Half Past the Month: Education Reform in Two Steps
THE EDUCATION PLANS headed for the General Assembly have so many political twists and bureaucratic turns that they cross the eyes. But it could be simple. Here’s reform in two steps, and it doesn’t matter how you pick your state superintendent of schools:
- Assign each student a share of next year’s education budget. Let them enroll wherever they wish, taking their education funding with them.
- Repeal the Indiana Collective Bargaining Act.
The first step has a formal name, “the Weighted Student Formula,” or, less formally, “backpack funding.” It is so named because the amount in the fiscal backpacks of students with more costly educational needs (physical limitations, learning disabilities, poor home environment, etc.) is correspondingly weighted.
The total dollars remain the same. The systemic change is that students and their parents, in partnership with teachers and building principals, drive classroom learning — not school-district administrators, the department of education, legislative committees or union officials. And neither student nor school need meet the shifting qualifications of an officially defined voucher.
An adjunct scholar of the Indiana Policy Review Foundation, Lisa Snell, introduced the idea here seven years ago. She edited an issue of the foundation’s quarterly journal, “Government Schools: What’s Got to Change.” (1) To make sure there weren’t unanswered questions, she briefed legislators at two Indianapolis luncheon seminars and met with the governor’s staff and the editors of the Indianapolis Star.
Indiana opinion and policy makers, though, were more comfortable with the status quo. Since then, 25 school districts in the United States have adopted a version of backpack funding with another 15 implementing it fully. Proponents say that graduation rates in test districts rose by more than 10 percentage points from 2009 to 2012 with improvements both in student test scores and retention.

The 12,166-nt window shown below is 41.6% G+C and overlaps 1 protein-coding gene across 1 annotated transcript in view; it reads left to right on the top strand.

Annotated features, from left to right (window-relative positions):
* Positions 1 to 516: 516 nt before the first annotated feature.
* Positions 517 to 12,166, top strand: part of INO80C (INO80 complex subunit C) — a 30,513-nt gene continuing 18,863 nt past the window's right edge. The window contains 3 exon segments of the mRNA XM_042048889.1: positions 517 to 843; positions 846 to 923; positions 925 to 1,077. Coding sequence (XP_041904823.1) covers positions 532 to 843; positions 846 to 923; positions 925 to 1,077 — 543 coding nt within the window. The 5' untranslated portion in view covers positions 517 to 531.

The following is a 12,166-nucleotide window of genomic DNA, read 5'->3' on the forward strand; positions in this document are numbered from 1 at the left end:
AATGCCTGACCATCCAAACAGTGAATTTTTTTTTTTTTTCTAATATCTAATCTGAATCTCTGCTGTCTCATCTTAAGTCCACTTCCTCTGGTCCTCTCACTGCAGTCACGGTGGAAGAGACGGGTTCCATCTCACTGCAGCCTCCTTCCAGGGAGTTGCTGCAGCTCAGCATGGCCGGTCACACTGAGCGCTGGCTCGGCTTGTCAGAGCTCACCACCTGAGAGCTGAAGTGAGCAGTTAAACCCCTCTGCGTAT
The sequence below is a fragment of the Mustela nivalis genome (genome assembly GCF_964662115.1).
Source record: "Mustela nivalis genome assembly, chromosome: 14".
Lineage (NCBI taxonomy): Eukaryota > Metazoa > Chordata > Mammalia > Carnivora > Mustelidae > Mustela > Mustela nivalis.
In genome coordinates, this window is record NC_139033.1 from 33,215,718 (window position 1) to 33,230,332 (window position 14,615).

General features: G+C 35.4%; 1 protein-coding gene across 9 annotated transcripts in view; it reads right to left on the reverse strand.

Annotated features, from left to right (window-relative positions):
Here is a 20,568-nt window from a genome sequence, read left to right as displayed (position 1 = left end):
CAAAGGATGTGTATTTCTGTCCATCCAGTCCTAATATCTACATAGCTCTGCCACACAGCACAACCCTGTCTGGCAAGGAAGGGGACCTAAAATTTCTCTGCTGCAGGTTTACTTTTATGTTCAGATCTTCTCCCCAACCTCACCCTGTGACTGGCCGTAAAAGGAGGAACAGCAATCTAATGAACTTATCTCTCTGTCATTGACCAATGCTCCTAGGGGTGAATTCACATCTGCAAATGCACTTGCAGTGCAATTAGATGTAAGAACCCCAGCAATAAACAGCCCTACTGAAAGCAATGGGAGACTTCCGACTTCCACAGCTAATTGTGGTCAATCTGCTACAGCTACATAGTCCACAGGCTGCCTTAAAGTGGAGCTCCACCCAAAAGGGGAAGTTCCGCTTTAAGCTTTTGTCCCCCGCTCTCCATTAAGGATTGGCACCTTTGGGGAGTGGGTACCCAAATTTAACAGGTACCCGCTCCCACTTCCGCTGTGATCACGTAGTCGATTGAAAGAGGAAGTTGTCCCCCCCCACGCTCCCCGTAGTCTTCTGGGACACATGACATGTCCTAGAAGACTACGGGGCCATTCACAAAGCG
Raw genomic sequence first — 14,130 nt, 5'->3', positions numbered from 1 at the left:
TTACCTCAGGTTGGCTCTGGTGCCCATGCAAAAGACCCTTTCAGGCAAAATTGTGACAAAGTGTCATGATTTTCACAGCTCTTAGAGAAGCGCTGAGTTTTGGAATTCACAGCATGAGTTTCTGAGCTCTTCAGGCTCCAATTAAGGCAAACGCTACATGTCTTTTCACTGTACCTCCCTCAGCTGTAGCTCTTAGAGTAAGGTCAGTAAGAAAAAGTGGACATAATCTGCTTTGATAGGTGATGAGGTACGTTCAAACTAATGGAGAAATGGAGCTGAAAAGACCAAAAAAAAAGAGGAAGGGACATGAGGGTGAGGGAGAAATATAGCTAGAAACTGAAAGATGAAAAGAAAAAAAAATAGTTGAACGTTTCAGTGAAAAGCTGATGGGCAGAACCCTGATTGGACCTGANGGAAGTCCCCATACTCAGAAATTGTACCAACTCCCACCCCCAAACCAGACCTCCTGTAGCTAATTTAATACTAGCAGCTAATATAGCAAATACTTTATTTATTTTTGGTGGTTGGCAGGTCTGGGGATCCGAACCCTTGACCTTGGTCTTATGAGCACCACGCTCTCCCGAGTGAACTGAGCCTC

This month, the work of Ms. Snell, director of education and child welfare at the Reason Foundation, was featured in the Washington Examiner in an article, “Backpack Funding Puts Focus on Students, not School Districts.” (2) She explains that the reform is similar to how funding for colleges works: Schools receive funding based on how many students they have.
“A lot of the money doesn’t ever reach the school level where the child goes because it’s not attached to the child and it’s spent before it even reaches the school,” Snell told the newspaper. With funding more directly connected to a student, her argument goes, schools are held accountable. Dissatisfied students can simply take their funding with them to another school.
Other points made in the article include:
- Equality — School districts may now receive funding on a per-pupil basis but that money is spent on buildings, teachers and materials in a way that creates discrepancies between schools.
- Transparency — The reform promises improved transparency and analysis of education spending.
- Simplicity — A comparison is invited with complicated, licensed and politically driven voucher systems such as the one installed in Indiana.
Earlier, a two-step reform was suggested, but maybe it could be just one step. Because if backpack funding becomes policy, the experts whom the Indiana Collective Bargaining Act have kept in place for 30 years — both in union and administrative offices — will no longer be required.
That would render the act merely irrelevant to classroom learning, not ruinous of it, as is the case now. — Craig Ladwig
1. Lisa Snell. “Government Schools: What’s Got to Change.” The Indiana Policy Review, winter 2007.
2. Jason Russell. “Backpack Funding Puts Focus on Students, Not School Districts.” The Washington Examiner, Jan. 11, 2015.